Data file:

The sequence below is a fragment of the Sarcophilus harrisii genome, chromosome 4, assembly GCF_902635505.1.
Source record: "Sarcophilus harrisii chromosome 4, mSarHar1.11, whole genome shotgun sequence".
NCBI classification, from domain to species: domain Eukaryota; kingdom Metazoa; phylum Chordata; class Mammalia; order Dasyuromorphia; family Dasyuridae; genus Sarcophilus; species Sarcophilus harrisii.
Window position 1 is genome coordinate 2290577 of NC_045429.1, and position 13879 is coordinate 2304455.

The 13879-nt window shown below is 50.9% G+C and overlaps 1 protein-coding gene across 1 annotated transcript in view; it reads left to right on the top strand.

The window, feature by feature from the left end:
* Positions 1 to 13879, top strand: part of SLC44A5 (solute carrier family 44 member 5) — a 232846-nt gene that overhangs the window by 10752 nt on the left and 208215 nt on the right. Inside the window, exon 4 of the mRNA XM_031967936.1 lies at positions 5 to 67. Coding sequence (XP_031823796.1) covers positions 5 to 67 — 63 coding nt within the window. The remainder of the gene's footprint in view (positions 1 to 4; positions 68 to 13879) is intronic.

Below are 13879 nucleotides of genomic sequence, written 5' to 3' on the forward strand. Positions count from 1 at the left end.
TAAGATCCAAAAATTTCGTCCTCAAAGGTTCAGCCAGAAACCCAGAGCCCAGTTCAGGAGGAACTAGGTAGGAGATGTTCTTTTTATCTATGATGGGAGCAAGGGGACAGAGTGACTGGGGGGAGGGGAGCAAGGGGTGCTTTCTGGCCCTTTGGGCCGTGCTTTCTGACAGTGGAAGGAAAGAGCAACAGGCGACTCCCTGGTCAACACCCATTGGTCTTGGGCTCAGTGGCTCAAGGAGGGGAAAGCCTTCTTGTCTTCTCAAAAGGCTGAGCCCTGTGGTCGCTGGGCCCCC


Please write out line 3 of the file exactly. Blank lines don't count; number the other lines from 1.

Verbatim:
NCBI classification, from domain to species: domain Eukaryota; kingdom Metazoa; phylum Chordata; class Mammalia; order Dasyuromorphia; family Dasyuridae; genus Sarcophilus; species Sarcophilus harrisii.